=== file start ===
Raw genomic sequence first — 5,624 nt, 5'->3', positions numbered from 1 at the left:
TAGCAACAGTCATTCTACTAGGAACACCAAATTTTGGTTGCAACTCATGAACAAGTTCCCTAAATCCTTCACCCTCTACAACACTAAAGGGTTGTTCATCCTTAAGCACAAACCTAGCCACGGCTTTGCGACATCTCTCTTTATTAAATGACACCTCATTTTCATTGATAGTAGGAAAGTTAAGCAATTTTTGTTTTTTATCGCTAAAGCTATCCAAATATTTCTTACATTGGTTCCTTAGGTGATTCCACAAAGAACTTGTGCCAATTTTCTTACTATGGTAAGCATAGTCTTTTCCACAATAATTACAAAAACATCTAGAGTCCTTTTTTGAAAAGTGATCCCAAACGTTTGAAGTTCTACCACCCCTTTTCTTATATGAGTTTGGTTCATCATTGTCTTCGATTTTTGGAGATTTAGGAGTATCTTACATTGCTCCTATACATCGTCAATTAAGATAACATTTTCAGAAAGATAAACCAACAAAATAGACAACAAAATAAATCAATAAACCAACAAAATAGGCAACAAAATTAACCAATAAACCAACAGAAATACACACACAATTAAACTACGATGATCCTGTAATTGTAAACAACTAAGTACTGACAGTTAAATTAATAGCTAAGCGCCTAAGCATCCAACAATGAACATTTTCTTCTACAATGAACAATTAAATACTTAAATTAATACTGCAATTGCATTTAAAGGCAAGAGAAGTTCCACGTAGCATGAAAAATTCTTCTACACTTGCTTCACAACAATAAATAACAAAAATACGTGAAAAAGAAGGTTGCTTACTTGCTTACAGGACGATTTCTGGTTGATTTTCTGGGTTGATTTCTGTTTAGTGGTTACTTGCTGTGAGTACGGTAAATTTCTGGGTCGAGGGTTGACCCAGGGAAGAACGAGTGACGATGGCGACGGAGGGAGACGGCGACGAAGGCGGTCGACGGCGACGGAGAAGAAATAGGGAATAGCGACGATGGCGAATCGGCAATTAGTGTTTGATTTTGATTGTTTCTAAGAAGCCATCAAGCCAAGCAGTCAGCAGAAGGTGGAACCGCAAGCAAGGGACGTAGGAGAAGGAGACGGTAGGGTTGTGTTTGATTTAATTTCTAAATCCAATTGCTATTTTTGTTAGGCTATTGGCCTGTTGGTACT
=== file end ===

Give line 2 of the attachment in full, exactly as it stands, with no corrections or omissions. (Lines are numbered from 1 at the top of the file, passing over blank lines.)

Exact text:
TAGCAACAGTCATTCTACTAGGAACACCAAATTTTGGTTGCAACTCATGAACAAGTTCCCTAAATCCTTCACCCTCTACAACACTAAAGGGTTGTTCATCCTTAAGCACAAACCTAGCCACGGCTTTGCGACATCTCTCTTTATTAAATGACACCTCATTTTCATTGATAGTAGGAAAGTTAAGCAATTTTTGTTTTTTATCGCTAAAGCTATCCAAATATTTCTTACATTGGTTCCTTAGGTGATTCCACAAAGAACTTGTGCCAATTTTCTTACTATGGTAAGCATAGTCTTTTCCACAATAATTACAAAAACATCTAGAGTCCTTTTTTGAAAAGTGATCCCAAACGTTTGAAGTTCTACCACCCCTTTTCTTATATGAGTTTGGTTCATCATTGTCTTCGATTTTTGGAGATTTAGGAGTATCTTACATTGCTCCTATACATCGTCAATTAAGATAACATTTTCAGAAAGATAAACCAACAAAATAGACAACAAAATAAATCAATAAACCAACAAAATAGGCAACAAAATTAACCAATAAACCAACAGAAATACACACACAATTAAACTACGATGATCCTGTAATTGTAAACAACTAAGTACTGACAGTTAAATTAATAGCTAAGCGCCTAAGCATCCAACAATGAACATTTTCTTCTACAATGAACAATTAAATACTTAAATTAATACTGCAATTGCATTTAAAGGCAAGAGAAGTTCCACGTAGCATGAAAAATTCTTCTACACTTGCTTCACAACAATAAATAACAAAAATACGTGAAAAAGAAGGTTGCTTACTTGCTTACAGGACGATTTCTGGTTGATTTTCTGGGTTGATTTCTGTTTAGTGGTTACTTGCTGTGAGTACGGTAAATTTCTGGGTCGAGGGTTGACCCAGGGAAGAACGAGTGACGATGGCGACGGAGGGAGACGGCGACGAAGGCGGTCGACGGCGACGGAGAAGAAATAGGGAATAGCGACGATGGCGAATCGGCAATTAGTGTTTGATTTTGATTGTTTCTAAGAAGCCATCAAGCCAAGCAGTCAGCAGAAGGTGGAACCGCAAGCAAGGGACGTAGGAGAAGGAGACGGTAGGGTTGTGTTTGATTTAATTTCTAAATCCAATTGCTATTTTTGTTAGGCTATTGGCCTGTTGGTACT